Weekly sounds: bad foley for Star Wars, drones rockstars and groove in music

New inspiring stories in Weekly Sounds, to help you stay up to date with the best resources about Sound Communication. Weekly sounds

Our picks of the week

KMel Robotics wants to rule the world of music with a new band including flying robots playing instruments in Band of drones can play music better than your average human. Watch an amazing robotic performance in the video below.

If you don’t know the history of music you are not a real Sound lover: The 14 pieces of software that shaped modern music is a great showcase of the best tools which changed our way to handle with audio samples.

Masters of Sound Explain the Art of Music Supervision and Sound Design at Tribeca briefly reports the conversation about the business of sound between Music Supervisor Susan Jacobs and Sound Editor Skip Lievsay and moderated by Dolby Institute Director Glenn Kiser.

What if you don’t have enough money to hire a good foley? The solution? Use your mouth! Star Wars’ sound effects replaced by mouth noises is at risk of becoming one of the funniest examples of sound design for videos. Watch the result of this crazy joke below.

Ableton celebrates the vinyl publishing Ready for the Record, a great interview to journalist, label owner vinyl lover Oli Warwick.

A group of sound hackers met some days ago at Chicago for a showcase of their last creations. Find out some novel ideas ready to happen in 8 Chicago ‘Sound Hacker’ innovations that blend artistry and tech.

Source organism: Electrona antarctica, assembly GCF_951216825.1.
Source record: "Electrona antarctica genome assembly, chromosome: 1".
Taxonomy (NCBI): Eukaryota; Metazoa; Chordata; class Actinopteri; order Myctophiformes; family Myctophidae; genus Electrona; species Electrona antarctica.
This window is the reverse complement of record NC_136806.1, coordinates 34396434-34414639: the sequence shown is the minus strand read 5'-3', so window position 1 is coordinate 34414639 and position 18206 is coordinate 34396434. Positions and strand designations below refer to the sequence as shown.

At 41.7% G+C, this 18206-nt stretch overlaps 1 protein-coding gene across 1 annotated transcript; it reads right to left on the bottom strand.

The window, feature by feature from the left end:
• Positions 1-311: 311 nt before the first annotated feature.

James Brown Live 1702730031  Geballte Energie: James Brown, Februar 1973, Musikhalle Hamburg

What James Brown, Marvin Gaye and Funkadelic have in common? Find out in What makes music groovy?, an interesting post describing a research on rhythm, groove and syncopation in music conducted via unconventional (and often debated) methods based on questionnaires and web-based research.

In The World’s Top Studio Managers Pt. 1 is the first part of an interview to Rose Mann Cherney (Record Plant Recording Studio), Paula Salvatore (Capitol Studios) and Zoe Thrall (Studio at the Palms) about how to run a world’s top studios and how to recognise the skills for the best audio engineer to hire.

Music in Film: Under The Skin and The Grand Budapest Hotel shares the way music composition was implemented in the soundtracks of two of the most interesting movies of the last season.

Conductar is an installation running on a mobile app which uses brainwave sensors to provide an immersive experience of augmented-reality even playing with generative music. To know more read a interview to its creatord in Conductar App Installation At Moogfest Is A Window Into Another (Augmented) Reality and watch the video teaser below.

The best from other Sound lovers

Maybe Imogen Heap won’t succeed to be funded on Kickstarter, maybe this is an issue related to the match betweeb wearable technologies and musical instruments, but the long interview How Gloves and Wearable Tech Could Change Music Performance: In Depth with Imogen Heap and Team on Create Digital Music is a must-read to know what can happen in the field on novel solutions for musical expression.

Are you going crazy while recording 20 singers at the same time? No problem, read Recording Vocal Groups on Music Tuts Plus to learn technical aspects of recording on location, making an equipment list and then rehearsing and recording the artists.

Steve Guttenberg and Geoffrey Morrison continue publishing their different perspectives on music listening and it’s cool: read Is music ever worthy of your full attention? and Music multitasking, part 2: Why music anywhere, anytime, is awesome.

Also for this week our mission is complete. Did you find something interesting in these news? Please share your comments below, thanks.

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Gianpaolo D'Amico

Editor-in-chief at sounDesign
Gianpaolo D'Amico is an independent creative technologist for digital media. He is the founder of sounDesign and a music obsessed since he was 0 years old.